Essex schoolchildren invited to participate in a major study on air pollution

Leader - Il dottor Rob Ferguson guiderà la ricerca presso l'Università dell'Essex <i>(Image: Essex University)</i>” src=”https://s.yimg.com/ny/api/res/1.2/O_uiwU4RW_Ce3dcTjhsb8A–/YXBwaWQ9aGlnaGxhbmRlcjt3PTk2MDtoPTY0MA–/https://media.zenfs.com/en/colchester_evening_gazette_178/ecbf31f81a427b235ca638ac-datacb2507″ “https://s.yimg.com/ny/api/res/1.2/O_uiwU4RW_Ce3dcTjhsb8A–/YXBwaWQ9aGlnaGxhbmRlcjt3PTk2MDtoPTY0MA–/https://media.zenfs.com/en/colchester_evening_gazette_178/ecbf31f81a427b28ca”63cb205/>acbf31f81a427b28ca”63cb307/></div>
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<p><figcaption class=Leader – Dr Rob Ferguson will lead the research at the University of Essex (Image: University of Essex)

ESSEX schoolchildren have been invited to take part in a major multi-million pound study on air pollution involving researchers from the University of Essex.

The groundbreaking research will see scientists test the air quality to which pupils are exposed in several primary schools in Colchester.

Young people will have the chance to join hundreds of other children across Europe in taking part in an eight million euro project to assess the quality of the air children are exposed to in the classroom and on their way to and from school.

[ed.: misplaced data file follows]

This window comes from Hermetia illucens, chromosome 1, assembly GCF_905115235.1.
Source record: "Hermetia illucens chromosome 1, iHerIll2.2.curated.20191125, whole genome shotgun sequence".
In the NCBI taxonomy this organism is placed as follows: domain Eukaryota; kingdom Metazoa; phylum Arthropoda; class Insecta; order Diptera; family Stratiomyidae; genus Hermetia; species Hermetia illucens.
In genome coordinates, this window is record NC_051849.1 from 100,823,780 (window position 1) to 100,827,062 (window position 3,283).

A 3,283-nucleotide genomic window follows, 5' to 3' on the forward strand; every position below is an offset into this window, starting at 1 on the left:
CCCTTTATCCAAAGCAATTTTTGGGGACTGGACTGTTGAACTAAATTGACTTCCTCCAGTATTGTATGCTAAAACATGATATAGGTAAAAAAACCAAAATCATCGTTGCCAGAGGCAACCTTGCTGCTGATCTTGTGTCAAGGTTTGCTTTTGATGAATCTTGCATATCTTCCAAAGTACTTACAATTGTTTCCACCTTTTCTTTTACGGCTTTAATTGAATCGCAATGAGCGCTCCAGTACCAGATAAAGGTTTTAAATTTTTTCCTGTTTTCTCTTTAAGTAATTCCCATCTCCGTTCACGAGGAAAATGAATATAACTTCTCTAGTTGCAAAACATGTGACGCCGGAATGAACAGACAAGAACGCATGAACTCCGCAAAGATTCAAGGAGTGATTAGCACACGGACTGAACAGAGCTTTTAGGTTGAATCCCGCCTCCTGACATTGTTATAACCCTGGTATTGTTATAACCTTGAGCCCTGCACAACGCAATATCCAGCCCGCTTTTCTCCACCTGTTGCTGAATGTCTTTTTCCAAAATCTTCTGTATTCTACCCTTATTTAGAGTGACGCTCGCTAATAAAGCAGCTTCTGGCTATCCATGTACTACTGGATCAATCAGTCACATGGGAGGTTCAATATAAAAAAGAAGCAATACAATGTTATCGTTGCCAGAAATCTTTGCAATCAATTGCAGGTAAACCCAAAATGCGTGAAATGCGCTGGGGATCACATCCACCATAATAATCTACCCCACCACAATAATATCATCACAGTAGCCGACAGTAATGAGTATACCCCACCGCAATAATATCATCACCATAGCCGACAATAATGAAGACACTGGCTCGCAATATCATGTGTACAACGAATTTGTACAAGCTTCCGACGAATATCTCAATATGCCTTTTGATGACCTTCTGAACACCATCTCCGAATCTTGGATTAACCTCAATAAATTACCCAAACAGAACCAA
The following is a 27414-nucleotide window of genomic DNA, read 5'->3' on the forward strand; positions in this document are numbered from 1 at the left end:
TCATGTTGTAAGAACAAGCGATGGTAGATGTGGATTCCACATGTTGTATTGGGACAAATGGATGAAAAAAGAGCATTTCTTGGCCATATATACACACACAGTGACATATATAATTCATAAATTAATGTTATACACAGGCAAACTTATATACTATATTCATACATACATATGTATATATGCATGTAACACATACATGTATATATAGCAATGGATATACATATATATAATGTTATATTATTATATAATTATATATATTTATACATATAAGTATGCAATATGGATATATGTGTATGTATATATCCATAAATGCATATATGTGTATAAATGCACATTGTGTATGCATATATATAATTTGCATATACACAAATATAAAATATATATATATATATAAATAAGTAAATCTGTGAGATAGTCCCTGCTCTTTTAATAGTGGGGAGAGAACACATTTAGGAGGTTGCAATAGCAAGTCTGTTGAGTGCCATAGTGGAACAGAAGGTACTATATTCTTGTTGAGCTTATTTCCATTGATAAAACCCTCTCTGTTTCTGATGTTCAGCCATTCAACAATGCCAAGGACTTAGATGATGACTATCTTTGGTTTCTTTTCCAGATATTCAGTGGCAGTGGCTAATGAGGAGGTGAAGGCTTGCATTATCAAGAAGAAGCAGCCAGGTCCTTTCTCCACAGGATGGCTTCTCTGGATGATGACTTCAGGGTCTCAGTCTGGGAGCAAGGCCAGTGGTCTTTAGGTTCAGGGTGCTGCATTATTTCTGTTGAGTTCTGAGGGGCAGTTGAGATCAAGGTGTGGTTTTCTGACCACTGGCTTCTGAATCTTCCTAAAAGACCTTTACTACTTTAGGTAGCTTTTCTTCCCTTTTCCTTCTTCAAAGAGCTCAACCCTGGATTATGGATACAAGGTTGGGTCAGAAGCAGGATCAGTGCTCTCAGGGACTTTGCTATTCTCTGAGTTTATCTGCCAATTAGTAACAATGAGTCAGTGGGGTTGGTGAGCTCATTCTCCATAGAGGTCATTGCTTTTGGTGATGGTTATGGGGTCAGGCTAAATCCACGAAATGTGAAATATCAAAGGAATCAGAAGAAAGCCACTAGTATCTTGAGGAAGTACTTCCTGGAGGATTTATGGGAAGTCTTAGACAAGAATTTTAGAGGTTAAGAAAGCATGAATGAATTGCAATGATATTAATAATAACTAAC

The InChildHealth study, an EU-funded project, will see the Essex team led by Dr Robert Ferguson, an expert on airborne microorganisms from the University of Essex’s School of Life Sciences.

Scientists will sample three primary schools in Colchester using a range of advanced scientific methods and sensors to measure indoor air quality in classrooms.

Children will be able to get involved in the process, designing and building their own citizen science experiments while learning about air pollution.

Microbial samples collected from Colchester schools, as well as samples from all European schools, will undergo DNA analysis by the Essex research team.

This will then allow the team to determine which microorganisms are present and how many are in the classroom air that children breathe on a daily basis.

The Gazette previously reported that Colchester city center was in the 71st national percentile for air quality, with the smaller percentiles representing the least polluted areas.

The city center was found to breach three World Health Organization limits on specific pollutants, including PM2.5, where Colchester had 11.36mcg/m3, when the WHO limit is 5mcg/m3.

Prolonged exposure to PM2.5 can cause asthma, strain lung function and promote cancer.

Project findings will lead to the development of interventions to reduce children’s exposure to harmful air pollution.

Regarding the project, Dr. Ferguson said, “This ambitious, interdisciplinary project is hoped to pave the way for identifying links between exposure to indoor pollutants and children’s health.

‘Little is currently known about how our children’s health is affected by bioaerosols, which are airborne particles containing biological material, such as bacteria and fungi.’

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